There have been a lot of changes in the Church over the past fifty years. For some of us, the changes are happening too fast and are hard to accept. For others, the changes aren't happening fast enough. Either way, we are all searching for new and more effective ways to bring the Good News to a world which is also changing rapidly.
One of the very good changes that has taken place is the increased participation of lay people in the ministry of the Church. Many of us remember a time when anything that went on in a parish was done by a priest or a sister. Today lay people serve as lectors, Eucharistic ministers and catechists. They visit the sick in the hospital, direct retreats and serve on advisory boards in parishes. This increased participation has brought much needed vitality to the mission of the Church.
But there are some dangers in the way we often think about the role of the laity.
Too often we consider it a result of the shortage of priests. We think that if there were more vocations then we would not need lay people to help out. That is absolutely not true. Each of us because of our baptism and confirmation is given the right and the duty to assist the Church in preaching the gospel and in providing help for the needy. Lay people are not just deputies of the pastor but real partners in the mission of Jesus and equally responsible for the life of the parish. As a community of believers we are all working together to make this parish a stronger sign of the presence of the Risen Christ in today's world.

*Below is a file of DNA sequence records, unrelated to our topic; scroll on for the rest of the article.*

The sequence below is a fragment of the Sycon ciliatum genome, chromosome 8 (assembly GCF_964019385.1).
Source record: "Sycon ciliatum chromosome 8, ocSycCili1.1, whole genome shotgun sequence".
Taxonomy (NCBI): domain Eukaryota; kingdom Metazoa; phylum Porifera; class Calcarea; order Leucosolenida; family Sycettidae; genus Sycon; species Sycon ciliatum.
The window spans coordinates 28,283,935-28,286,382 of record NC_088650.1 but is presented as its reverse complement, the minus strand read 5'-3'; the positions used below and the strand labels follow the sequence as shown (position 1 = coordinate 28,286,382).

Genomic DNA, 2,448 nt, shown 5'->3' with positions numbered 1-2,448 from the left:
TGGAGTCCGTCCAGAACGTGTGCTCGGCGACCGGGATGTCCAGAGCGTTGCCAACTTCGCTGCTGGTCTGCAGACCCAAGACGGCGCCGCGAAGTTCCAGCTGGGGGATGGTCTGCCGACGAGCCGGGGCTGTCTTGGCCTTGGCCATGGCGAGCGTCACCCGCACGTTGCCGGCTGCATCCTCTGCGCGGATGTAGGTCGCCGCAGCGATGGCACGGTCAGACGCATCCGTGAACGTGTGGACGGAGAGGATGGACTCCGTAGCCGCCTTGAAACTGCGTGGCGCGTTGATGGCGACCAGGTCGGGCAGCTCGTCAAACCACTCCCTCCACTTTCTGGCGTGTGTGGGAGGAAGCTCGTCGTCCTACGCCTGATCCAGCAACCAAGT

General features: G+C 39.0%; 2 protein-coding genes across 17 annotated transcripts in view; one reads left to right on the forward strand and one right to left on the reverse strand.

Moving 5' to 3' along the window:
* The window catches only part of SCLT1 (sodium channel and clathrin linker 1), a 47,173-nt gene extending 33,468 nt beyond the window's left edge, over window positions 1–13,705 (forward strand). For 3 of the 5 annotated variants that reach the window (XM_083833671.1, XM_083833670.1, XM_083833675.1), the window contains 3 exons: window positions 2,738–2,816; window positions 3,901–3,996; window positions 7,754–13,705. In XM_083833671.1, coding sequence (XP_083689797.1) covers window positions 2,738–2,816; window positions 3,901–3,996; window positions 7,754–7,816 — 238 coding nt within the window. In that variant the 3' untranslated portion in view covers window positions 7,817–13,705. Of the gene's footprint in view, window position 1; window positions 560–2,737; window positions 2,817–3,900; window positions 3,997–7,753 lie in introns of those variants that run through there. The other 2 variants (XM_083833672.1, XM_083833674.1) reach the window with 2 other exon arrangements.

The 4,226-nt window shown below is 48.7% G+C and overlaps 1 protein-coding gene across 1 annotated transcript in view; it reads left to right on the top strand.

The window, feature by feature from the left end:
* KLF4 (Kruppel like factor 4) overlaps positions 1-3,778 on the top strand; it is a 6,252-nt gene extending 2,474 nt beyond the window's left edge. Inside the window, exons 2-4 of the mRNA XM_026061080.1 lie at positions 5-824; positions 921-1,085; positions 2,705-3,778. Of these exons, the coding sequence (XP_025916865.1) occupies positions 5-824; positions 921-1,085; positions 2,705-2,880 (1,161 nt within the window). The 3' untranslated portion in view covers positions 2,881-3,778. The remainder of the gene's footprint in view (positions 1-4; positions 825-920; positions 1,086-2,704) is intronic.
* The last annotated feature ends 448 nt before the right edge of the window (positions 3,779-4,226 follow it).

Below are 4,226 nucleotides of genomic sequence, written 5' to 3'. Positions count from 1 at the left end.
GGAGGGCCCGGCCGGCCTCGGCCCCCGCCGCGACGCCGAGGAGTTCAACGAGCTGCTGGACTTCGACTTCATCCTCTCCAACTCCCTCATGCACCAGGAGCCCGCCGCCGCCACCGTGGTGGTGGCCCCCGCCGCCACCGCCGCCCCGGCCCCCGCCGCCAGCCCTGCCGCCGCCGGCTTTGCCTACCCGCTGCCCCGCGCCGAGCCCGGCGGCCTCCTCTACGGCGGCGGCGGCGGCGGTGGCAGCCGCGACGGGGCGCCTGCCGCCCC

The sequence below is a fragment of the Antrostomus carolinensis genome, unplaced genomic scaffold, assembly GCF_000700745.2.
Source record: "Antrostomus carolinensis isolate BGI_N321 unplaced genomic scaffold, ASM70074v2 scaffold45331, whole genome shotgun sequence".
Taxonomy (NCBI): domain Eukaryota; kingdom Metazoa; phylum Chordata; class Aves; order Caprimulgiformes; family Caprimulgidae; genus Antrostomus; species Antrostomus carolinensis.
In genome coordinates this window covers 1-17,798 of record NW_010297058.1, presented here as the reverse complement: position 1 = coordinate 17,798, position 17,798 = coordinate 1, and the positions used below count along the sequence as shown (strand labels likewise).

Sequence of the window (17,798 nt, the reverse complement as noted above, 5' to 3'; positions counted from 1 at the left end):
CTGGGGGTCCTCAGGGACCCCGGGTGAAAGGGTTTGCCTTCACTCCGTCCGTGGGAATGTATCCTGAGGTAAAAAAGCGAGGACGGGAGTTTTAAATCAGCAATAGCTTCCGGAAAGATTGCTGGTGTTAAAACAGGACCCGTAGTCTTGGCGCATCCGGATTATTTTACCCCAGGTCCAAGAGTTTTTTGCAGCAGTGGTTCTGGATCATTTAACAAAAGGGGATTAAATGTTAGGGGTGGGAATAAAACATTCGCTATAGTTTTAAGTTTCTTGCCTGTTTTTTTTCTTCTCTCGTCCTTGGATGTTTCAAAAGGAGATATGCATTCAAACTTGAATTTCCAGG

Another danger we run into is thinking that the principal role of lay people is to serve the parish as Eucharistic ministers, lectors and religious education instructors. While these are important ministries, they are not the primary objectives of the baptized in the Church. Rather, the baptized serve the Church primarily by bringing the Good News into their homes, their schools and their places of business. Each of us is called to bring light into the dark places of the world. We are called to be examples of the change that only Jesus can bring to the human heart to those we meet no matter where we meet them. This is the most important vocation of the laity - to bring the Gospel message where priests, deacons and sisters cannot go and to people who would otherwise not come to Church to hear the message of Jesus' love.
In today's gospel, Jesus chooses a group of seventy-two disciples to go out to the surrounding towns. There are three tasks he charges them with: to preach the Good News, to heal the sick and to cast out demons. It must have seemed impossible to those disciples to think that they could ever heal the sick and cast out demons. But they found that they were able to do so in Jesus' name.
Sitting in this church today, it might seem impossible to us that we could preach the gospel, heal the sick and cast out demons. But, like those disciples, we are given the power to do great things in our families, our schools and work places in the power of Jesus' name. Not only can we do it, we must do it.